News & Politics

Will She Be Banned for Life Too? D-Day National Anthem Singer Flashes 'Black Power' Salute at Cubs Game

Will She Be Banned for Life Too? D-Day National Anthem Singer Flashes 'Black Power' Salute at Cubs Game
Madison McFerrin gives the "black power" salute after singing the National Anthem at Wrigley Park on D-Day (via Instagram)

On D-day, June 6, Madison McFerrin, the daughter of the well-known vocal sensation Bobby McFerrin, sang the National Anthem at Wrigley Field. After her rendition, she lifted her fist in the air in the well-known “black power” salute used by violent, extremist black supremacy groups like the Black Panthers.

(via Instagram)

The singer apparently is known for doing this and is also not shy about declaring that everyone who doesn’t agree with her political views is a “Nazi.”


Clueless as to what hateful speech looks like, she exclaims, “We will not be brought down by hate and bigotry” in an Instagram post while calling people who like Trump “Nazis.” The argument could be made that using the hand signal popularized by cop killers to promote civil unrest isn’t exactly loving thy neighbor.

A website called Black Power in American Memory explains the connections between the black power salute and the Black Panthers:

While the fist gesture is not exclusive to the Black Panther Party, which it has famously been associated with, its use by this black nationalist group allowed it to reach a level of ubiquity with which few other gestures can compete. Pictures and video footage of members of the Black Panther Party saluting one another with the raised fist at rallies, conventions, and meetings circulated rapidly in the sixties, leaving no doubt as to what the symbol meant to those individuals. The fist, in conjunction with certain hairstyles, clothing items, and styles of music, contributed to the rise of an aesthetic that was exclusive to the black power movement and those who supported it.

According to the FBI, the Black Panthers is an extremist organization:

The Black Panther Party (BPP) is a black extremist organization founded in Oakland, California in 1966. It advocated the use of violence and guerilla tactics to overthrow the U.S. government. In 1969, the FBI’s Charlotte Field Office opened an investigative file on the BPP to track its militant activities, income, and expenses.” Declassified FBI files reveal that the Panthers were indicted for many crimes including plotting to bomb department stores, attempting to buy illegal guns like machine guns, and were implicated in killing as many as 35 police officers with the Weather Underground and the Black Liberation Army.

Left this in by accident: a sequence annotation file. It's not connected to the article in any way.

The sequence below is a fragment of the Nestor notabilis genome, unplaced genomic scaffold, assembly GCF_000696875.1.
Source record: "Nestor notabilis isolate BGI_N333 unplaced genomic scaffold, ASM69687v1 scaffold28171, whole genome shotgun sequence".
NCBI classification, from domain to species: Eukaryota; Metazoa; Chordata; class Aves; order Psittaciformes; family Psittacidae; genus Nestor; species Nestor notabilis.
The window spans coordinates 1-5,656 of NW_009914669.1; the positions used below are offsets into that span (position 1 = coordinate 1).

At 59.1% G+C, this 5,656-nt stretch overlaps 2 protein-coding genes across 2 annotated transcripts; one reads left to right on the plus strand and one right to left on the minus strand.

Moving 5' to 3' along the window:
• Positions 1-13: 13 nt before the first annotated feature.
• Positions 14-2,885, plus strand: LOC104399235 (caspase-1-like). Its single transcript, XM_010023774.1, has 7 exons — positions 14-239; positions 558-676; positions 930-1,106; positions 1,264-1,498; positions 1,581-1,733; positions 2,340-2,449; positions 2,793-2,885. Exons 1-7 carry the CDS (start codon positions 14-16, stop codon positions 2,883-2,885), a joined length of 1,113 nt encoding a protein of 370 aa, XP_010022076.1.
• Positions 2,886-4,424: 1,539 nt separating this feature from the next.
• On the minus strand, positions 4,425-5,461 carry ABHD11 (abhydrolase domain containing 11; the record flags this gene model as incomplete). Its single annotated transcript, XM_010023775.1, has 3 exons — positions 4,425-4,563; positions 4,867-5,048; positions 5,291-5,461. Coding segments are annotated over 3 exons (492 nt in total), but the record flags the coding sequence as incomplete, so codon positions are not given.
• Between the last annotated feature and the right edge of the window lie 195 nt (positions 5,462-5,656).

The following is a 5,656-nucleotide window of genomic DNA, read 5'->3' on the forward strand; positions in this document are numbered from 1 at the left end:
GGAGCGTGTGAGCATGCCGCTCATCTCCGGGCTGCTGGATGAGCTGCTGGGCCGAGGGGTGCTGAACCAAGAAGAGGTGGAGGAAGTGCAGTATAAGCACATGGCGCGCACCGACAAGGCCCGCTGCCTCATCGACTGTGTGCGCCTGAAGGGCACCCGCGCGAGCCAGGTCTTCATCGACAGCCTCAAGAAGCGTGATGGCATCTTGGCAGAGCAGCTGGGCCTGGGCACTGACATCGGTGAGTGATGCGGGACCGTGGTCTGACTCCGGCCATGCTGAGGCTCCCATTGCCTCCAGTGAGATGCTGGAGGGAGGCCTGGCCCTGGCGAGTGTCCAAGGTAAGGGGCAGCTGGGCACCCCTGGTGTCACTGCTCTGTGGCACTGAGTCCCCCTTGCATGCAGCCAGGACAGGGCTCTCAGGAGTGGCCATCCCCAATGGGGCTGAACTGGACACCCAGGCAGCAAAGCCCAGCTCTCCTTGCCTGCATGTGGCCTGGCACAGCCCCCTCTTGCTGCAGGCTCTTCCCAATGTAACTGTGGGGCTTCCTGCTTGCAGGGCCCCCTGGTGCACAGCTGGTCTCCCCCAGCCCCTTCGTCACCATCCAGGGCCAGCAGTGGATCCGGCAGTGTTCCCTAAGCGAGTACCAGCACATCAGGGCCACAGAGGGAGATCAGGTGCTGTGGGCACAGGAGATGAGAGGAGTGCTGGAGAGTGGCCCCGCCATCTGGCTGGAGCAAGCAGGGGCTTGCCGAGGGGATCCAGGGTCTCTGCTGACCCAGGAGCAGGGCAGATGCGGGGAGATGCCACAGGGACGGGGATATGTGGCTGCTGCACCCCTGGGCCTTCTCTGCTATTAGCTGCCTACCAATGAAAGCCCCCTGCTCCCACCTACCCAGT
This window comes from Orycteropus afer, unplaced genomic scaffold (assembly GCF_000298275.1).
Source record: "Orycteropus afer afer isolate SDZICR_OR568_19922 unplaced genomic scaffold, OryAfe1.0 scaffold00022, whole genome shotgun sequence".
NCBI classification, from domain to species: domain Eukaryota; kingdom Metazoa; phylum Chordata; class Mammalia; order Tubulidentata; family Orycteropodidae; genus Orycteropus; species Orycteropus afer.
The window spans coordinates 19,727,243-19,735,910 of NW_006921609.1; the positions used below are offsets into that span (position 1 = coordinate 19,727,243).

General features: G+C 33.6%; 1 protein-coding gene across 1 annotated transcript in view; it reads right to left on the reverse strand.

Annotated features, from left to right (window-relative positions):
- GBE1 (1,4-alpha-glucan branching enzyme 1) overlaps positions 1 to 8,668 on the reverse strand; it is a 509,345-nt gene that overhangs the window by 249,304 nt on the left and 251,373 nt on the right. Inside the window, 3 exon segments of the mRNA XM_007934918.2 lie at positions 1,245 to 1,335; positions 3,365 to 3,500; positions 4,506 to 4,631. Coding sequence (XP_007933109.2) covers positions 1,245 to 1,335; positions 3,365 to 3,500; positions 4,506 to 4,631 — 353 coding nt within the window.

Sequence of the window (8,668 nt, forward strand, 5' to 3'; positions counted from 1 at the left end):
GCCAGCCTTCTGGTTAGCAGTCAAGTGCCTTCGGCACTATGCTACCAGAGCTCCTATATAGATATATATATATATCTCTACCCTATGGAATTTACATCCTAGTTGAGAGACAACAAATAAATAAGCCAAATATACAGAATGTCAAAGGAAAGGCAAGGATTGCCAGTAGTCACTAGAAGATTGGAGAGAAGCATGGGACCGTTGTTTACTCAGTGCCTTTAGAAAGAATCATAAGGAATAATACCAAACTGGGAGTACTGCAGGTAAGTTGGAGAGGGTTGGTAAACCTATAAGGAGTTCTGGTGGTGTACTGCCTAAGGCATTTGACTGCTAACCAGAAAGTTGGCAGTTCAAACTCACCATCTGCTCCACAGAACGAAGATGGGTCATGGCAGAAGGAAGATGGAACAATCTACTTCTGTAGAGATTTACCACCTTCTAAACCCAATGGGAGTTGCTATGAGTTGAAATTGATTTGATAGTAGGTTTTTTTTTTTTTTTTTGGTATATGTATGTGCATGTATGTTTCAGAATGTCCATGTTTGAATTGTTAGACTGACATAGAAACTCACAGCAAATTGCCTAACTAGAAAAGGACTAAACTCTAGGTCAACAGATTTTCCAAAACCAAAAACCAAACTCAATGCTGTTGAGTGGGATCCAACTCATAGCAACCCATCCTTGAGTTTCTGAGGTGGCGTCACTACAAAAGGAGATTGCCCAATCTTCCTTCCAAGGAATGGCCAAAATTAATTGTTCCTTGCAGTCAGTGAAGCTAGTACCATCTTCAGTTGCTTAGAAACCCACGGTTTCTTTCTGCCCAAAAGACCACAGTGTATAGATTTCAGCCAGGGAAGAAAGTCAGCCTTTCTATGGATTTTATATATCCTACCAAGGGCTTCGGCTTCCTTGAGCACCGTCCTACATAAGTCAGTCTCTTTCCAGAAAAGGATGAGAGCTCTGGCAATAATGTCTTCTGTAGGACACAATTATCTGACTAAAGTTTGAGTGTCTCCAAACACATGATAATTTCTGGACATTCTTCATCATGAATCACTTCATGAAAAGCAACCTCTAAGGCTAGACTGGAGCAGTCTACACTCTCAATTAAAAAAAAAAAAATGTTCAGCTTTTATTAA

Normally, no one would care, but Wrigley Field has set a standard now that offensive hand signals associated with racial unrest of any kind are not tolerated by the Cubs. A fan who was seen making an “okay” symbol behind the head of a broadcaster was banned from the park for life. The okay symbol is not a racist symbol of any kind and was, in fact, an elaborate hoax played on the media by anons at 4chan to see if they could get CNN to report that the pedestrian symbol was tied to white power. They succeeded wildly, proving that the media are dumber than rocks.

The raised fist, on the other hand, is a well-known hand gesture tied to violent murderers with significant ties to black supremacy groups. Will the Cubs condemn or condone its use on their pristine, racially-sensitive field?

Fans have noticed the double standard — and the poor vocal performance by McFerrin:

PJ Media reached out to the Cubs for a statement. As of publishing time, there was no response. We will update if that changes.


Megan Fox is the author of “Believe Evidence; The Death of Due Process from Salome to #MeToo.” Follow on Twitter @MeganFoxWriter